Instead of succumbing to Russian efforts to mislead, Georgian and NATO authorities can get ahead of the debate by launching a public relations campaign to explain the proposal and how it would mutually benefit Georgia and the Alliance. It should be made crystal clear that NATO and both the Georgian and US governments are not changing their policies on Georgia’s territorial integrity. Such a decisive response will imbue the proposal with a spirit of defiance and clear political will, extend the collective security umbrella against Russia’s de facto veto, and at the very least, surprise Moscow. At best, it would welcome a new member into the transatlantic community that is fiercely committed to enduring deterrence. Equally valuable, admitting Georgia would cement NATO’s open-door policy for qualified countries as an important contribution to transatlantic security since the first round of enlargement in 1952. This policy has helped to ensure the Alliance’s central place as the prime guarantor of security in Europe and admitting Georgia would extend that guarantee further in the contested Black Sea region. 

Some NATO members may not immediately support amending Article 6. Since NATO makes all of its major decisions by consensus, the process of welcoming Georgia into the Alliance under the terms outlined here would require strong leadership, intense diplomatic negotiations, and, perhaps most importantly, patience. Policy makers should not expect universal support overnight. As the NATO powers historically most reluctant to offer Georgia a MAP, Germany and France will likely object to this proposal early in the process. This is to be expected, but if nothing else, there will finally be a meaningful debate about a responsible and realistic way to welcome Georgia into the Alliance. The debate would push Germany and France to put forward an alternative proposal, which thus far they have failed to provide. 

Finally, it is crucial that the United States play a leadership role by building a coalition of support for this proposal inside the Alliance. Washington can leverage its “special relationship” with the UK and focus on outreach to NATO’s Central and Eastern European member states, which will be generally supportive. This should also include working with Turkey, one of the Alliance’s strongest supporters of Georgian membership.11Luke Baker, “Turkish Foreign Minister Calls for Enlarged NATO, Georgia Membership,” Reuters, January 23, 2020,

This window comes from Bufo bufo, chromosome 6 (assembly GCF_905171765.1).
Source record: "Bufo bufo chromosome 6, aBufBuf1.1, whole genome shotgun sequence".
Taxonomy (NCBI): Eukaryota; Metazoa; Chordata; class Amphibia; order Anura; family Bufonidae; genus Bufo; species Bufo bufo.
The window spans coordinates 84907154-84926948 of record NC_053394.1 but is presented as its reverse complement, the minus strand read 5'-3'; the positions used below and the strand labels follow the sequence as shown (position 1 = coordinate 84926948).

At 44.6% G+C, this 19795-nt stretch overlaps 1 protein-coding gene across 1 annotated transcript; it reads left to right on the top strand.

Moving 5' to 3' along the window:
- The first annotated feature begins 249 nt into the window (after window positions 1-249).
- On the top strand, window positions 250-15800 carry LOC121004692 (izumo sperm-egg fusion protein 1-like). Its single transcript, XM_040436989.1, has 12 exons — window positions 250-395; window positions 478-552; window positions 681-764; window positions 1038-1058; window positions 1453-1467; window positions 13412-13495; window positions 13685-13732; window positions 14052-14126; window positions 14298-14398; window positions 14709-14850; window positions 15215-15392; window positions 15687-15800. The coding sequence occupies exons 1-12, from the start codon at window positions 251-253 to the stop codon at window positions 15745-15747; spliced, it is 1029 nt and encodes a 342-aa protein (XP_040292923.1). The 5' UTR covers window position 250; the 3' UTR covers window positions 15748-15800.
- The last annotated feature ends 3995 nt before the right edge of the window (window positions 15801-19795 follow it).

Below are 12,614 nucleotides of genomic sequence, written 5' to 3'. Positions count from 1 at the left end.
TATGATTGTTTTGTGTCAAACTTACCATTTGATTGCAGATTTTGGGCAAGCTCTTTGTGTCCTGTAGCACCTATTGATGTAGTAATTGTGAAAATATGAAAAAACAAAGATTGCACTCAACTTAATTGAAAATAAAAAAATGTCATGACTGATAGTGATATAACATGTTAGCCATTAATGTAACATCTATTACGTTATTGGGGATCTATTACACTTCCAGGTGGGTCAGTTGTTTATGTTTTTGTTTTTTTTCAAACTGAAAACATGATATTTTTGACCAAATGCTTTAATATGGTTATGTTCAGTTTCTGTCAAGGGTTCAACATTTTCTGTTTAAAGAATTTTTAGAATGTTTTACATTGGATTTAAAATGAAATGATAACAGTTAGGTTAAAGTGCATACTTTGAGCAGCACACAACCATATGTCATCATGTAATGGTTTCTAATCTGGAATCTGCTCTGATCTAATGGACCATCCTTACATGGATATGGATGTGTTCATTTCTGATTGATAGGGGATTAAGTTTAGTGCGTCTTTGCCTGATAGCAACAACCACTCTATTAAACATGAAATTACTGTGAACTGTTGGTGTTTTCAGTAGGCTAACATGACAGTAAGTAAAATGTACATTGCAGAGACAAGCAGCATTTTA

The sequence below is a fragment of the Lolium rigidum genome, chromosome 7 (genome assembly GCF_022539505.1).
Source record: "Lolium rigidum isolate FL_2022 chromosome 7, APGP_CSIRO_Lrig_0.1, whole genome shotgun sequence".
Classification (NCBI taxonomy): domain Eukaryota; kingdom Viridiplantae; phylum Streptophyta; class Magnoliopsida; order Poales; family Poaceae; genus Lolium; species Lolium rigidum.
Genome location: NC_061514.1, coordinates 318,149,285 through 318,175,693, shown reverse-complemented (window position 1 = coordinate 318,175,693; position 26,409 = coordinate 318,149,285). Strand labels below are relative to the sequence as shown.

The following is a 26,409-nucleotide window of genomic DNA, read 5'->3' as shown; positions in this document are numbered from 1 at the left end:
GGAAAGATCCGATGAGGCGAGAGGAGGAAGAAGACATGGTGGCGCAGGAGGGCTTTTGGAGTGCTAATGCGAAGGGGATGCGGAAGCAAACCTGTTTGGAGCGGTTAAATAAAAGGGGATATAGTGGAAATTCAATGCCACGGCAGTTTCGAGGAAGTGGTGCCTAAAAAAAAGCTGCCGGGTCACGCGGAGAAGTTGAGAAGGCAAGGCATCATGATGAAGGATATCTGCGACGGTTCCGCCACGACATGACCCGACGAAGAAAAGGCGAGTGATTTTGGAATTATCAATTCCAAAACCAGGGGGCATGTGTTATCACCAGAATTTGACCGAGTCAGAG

Key to selling NATO members on the proposal will be dispelling the myth that Georgia cannot join the Alliance until the issue of its disputed territory is peaceably resolved. This is a common misconception that has its roots in the 1995 Study on NATO Enlargement carried out by the Alliance. A closer reading of this document shows that a territorial dispute does not necessarily prevent a country from joining the Alliance. Here is what the study says on the matter: 

“States which have ethnic disputes or external territorial disputes, including irredentist claims, or internal jurisdictional disputes must settle those disputes by peaceful means in accordance with OSCE principles. Resolution of such disputes would be a factor in determining whether to invite a state to join the Alliance.”12NATO (North Atlantic Treaty Organization), “Study on NATO Enlargement,” last updated November 5, 2008,

While it is in NATO’s best interest that any outstanding border disputes be resolved before members join the Alliance, the last sentence of the aforementioned paragraph clearly states that the resolution of such disputes would be “a factor,” and not the factor, in determining whether to invite a country to join NATO. 

Russia likely will not end its occupation of Georgian territory in the near future, so creativity regarding Georgia’s future NATO membership is necessary. Amending Article 6 to state that Russian-occupied regions would be temporarily excluded from the Article 5 security protection is a realistic, responsible, and reasonable way to admit Georgia into NATO while accounting for concerns on both sides of the Atlantic. Equally important, it will send a strong message to Moscow that it no longer has a de facto veto on NATO enlargement.

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Luke Coffey is the director of the Douglas and Sarah Allison Center for Foreign Policy Studies at the Heritage Foundation.

Alexis Mrachek is a research associate for Russia and Eurasia at the Douglas and Sarah Allison Center for Foreign Policy Studies at the Heritage Foundation. 

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Image: US Soldiers wait near their Stryker vehicle during the tactical road march for the Noble Partner 20 exercise in Georgia. (Source: Defense Visual Information Database System)